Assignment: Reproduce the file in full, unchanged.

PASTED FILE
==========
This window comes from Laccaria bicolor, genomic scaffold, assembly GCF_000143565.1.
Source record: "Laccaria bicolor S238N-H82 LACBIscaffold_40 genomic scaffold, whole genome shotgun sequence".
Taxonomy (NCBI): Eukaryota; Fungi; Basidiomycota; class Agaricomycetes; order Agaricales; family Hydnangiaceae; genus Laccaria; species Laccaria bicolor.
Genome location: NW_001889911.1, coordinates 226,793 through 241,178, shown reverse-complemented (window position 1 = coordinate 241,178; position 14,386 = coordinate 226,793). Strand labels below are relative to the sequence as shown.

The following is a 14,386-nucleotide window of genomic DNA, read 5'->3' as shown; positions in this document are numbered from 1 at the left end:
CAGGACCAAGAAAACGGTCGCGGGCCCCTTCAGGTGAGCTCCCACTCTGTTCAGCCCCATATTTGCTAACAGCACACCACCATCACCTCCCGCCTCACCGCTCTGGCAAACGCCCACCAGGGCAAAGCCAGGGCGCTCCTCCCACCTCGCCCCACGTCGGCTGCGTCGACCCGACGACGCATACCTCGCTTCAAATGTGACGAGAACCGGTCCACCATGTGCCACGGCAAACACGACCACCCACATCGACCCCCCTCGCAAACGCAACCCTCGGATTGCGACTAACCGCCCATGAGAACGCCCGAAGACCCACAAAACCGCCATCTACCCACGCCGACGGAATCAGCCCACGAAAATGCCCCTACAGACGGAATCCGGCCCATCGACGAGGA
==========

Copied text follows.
This window comes from Laccaria bicolor, genomic scaffold, assembly GCF_000143565.1.
Source record: "Laccaria bicolor S238N-H82 LACBIscaffold_40 genomic scaffold, whole genome shotgun sequence".
Taxonomy (NCBI): Eukaryota; Fungi; Basidiomycota; class Agaricomycetes; order Agaricales; family Hydnangiaceae; genus Laccaria; species Laccaria bicolor.
Genome location: NW_001889911.1, coordinates 226,793 through 241,178, shown reverse-complemented (window position 1 = coordinate 241,178; position 14,386 = coordinate 226,793). Strand labels below are relative to the sequence as shown.

The following is a 14,386-nucleotide window of genomic DNA, read 5'->3' as shown; positions in this document are numbered from 1 at the left end:
CAGGACCAAGAAAACGGTCGCGGGCCCCTTCAGGTGAGCTCCCACTCTGTTCAGCCCCATATTTGCTAACAGCACACCACCATCACCTCCCGCCTCACCGCTCTGGCAAACGCCCACCAGGGCAAAGCCAGGGCGCTCCTCCCACCTCGCCCCACGTCGGCTGCGTCGACCCGACGACGCATACCTCGCTTCAAATGTGACGAGAACCGGTCCACCATGTGCCACGGCAAACACGACCACCCACATCGACCCCCCTCGCAAACGCAACCCTCGGATTGCGACTAACCGCCCATGAGAACGCCCGAAGACCCACAAAACCGCCATCTACCCACGCCGACGGAATCAGCCCACGAAAATGCCCCTACAGACGGAATCCGGCCCATCGACGAGGA